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Discussion Starter #21 (Edited)
I believe that could occur, and up to recently did occur, were if not for the fact that GM now has a protocol of, on major warranty claims relating to the powertrain, requiring their dealerships to make two specific tests to determine if a motor has been modified BEFORE they will approve a warranty claim. One of those tests includes determining whether any of the computer systems were modified, and the other whether the total power rating has ever been "enhanced" over factory. Can you blaim GM for not wanting to potentially spend between $18K (LT1) and $30K (LT4) on a motor warranty claim, let alone the potential consequent damage the torque tube, transmssion, e diff and more.

Candidly, GM is one of a very few that will not automatically void your warranty if your failure occurred while you were on a race track.

Having said that, we are on this planet once, and if you wish to go for it, that is a personal choice --- YOURS, not anyone else's on the forum. If you choose to do that, with your knowing and being able to afford the possible consequences, GREAT for you!

If I were going to enhance the power of my C7, only two places I would go, e.g., Callaway and Lingenfelter (the same two as mjw930 mentioned).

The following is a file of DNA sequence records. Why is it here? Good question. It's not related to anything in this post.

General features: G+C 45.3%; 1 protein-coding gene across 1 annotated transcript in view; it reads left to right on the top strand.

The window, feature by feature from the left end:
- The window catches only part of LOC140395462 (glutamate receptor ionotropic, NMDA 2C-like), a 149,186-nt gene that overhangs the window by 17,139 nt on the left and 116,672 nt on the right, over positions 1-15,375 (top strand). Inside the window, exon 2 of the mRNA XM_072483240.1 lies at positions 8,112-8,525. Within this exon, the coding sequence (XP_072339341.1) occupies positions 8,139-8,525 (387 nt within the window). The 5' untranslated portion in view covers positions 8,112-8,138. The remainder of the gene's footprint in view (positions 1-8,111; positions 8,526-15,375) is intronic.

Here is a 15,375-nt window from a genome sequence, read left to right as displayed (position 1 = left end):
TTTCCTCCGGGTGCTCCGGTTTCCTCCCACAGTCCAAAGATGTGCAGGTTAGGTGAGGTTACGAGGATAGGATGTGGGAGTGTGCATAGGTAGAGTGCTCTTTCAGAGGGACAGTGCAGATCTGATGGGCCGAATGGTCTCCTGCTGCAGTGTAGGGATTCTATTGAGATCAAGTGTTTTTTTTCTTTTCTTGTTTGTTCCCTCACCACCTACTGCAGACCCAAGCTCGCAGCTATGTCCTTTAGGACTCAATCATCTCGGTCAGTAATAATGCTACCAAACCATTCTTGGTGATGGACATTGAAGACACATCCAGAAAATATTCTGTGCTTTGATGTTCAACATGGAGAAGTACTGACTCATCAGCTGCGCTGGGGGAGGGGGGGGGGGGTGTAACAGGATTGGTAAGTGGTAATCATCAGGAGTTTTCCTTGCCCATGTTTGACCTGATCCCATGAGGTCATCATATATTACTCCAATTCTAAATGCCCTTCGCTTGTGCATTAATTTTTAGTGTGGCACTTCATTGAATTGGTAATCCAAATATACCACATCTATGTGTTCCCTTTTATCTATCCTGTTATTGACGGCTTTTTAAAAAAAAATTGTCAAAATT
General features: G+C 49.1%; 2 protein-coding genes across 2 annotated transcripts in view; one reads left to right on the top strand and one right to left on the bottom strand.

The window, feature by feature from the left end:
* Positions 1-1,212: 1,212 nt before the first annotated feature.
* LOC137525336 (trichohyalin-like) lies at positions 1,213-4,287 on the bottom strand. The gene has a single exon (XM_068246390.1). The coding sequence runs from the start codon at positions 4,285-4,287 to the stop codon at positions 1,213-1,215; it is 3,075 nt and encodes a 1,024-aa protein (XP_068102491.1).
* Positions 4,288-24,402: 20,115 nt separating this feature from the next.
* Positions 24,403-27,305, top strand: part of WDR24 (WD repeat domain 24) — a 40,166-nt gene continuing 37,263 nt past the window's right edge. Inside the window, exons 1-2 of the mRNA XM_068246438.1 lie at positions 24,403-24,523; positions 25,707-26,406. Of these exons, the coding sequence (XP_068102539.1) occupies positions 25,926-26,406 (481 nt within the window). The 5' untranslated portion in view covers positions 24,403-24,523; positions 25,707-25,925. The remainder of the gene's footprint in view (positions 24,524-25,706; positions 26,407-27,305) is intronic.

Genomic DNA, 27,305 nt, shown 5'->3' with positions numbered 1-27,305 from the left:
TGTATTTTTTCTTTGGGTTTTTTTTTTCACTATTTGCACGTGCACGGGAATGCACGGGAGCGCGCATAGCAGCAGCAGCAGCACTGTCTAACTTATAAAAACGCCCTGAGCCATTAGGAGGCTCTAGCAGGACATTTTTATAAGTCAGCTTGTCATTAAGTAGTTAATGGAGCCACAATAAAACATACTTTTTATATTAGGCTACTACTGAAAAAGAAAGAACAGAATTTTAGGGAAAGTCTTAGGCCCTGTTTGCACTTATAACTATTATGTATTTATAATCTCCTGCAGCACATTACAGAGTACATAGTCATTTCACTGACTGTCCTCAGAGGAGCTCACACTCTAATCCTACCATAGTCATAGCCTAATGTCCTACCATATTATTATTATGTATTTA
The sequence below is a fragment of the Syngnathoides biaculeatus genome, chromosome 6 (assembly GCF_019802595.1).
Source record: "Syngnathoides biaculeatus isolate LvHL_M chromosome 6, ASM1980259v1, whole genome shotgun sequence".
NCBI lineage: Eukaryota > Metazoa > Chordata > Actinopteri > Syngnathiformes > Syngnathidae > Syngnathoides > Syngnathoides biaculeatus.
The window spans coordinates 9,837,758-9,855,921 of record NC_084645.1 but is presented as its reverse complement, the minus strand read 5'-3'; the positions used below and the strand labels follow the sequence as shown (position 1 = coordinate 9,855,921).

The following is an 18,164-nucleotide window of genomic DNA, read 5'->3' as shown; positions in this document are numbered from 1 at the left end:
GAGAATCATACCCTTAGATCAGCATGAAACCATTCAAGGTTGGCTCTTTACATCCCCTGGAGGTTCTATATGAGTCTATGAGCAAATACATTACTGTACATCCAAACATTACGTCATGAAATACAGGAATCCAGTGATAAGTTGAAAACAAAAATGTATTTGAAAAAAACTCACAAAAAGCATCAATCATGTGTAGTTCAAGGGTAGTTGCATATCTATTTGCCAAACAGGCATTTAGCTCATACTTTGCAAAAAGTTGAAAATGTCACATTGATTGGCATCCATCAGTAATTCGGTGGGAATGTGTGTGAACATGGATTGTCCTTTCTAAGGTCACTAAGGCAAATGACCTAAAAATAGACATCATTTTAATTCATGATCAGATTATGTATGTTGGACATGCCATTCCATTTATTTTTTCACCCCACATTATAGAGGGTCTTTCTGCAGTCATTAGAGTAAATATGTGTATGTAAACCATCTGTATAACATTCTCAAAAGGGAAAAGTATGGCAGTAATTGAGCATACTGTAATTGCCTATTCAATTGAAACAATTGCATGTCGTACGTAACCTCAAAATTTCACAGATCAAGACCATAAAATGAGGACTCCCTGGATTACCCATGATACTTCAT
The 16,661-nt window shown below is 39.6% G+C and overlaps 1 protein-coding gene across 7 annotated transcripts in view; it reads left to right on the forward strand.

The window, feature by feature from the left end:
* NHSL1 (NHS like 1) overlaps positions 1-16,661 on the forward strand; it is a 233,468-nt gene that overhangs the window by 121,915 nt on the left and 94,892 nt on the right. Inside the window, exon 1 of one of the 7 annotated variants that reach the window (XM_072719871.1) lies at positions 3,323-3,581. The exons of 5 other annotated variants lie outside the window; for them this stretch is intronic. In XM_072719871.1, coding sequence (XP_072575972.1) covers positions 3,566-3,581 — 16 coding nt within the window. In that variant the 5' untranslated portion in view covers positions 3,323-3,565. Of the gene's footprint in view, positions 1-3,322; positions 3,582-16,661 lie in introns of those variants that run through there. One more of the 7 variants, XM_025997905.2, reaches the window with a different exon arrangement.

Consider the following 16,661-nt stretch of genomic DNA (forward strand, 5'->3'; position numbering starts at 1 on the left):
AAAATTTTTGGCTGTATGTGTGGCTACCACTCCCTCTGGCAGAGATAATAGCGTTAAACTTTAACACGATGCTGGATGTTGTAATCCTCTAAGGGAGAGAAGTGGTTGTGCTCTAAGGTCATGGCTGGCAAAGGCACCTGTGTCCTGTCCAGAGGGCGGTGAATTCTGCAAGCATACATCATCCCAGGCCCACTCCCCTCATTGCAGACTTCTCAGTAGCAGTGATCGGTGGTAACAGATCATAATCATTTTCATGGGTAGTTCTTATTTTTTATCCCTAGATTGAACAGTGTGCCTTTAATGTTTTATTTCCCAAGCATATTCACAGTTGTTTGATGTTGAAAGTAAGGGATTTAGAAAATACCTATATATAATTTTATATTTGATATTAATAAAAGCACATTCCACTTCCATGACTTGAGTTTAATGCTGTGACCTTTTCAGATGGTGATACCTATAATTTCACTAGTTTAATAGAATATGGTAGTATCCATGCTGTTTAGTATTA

Didn't know some of that and thanks for the recommendation. And of course I don't blame GM for refusing to pay for a damaged motor caused by the addition of a SC or any other major modification. I never indicated that I thought they should cover it. I simply relayed what I heard first hand from a high level person at a dealership in my area and was wondering 1) if dealers had the flexibility to extend such a benefit and 2) whether anyone else had heard of, or had been offered, a similar assurance of coverage. I especially wanted/want to know if someone added a SC to a C7, damage actually occurred as a result of that modification, and whether someone's dealer covered the repair (parts and/or labor). Based on what you shared, I now know that GM has a policy against it. Good to know. That likely means that any dealer that covers a repair under these circumstances would be doing so out of his own pocket - something that isn't likely to occur. It also means that any verbal statements assuring coverage in this circumstance probably shouldn't be trusted. Thanks for the info elegant.
 

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To avoid highly excessive cylinder pressures, it is common to reduce the engine compression ratio when adding a supercharger or even a turbocharger. The Z06 compression ratio is 10 to 1, compared to 11.5 to 1 for the Stingray.

Further, when an engine is being built from the ground up as a boosted engine, the cylinder bores are sometimes reduced a bit to provide for better cylinder sealing.

For these reasons, I would be very cautious about any aftermarket supercharger bolt on upgrade system that does not address in some way the compression ratio and cylinder sealing concerns.
 

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Discussion Starter #23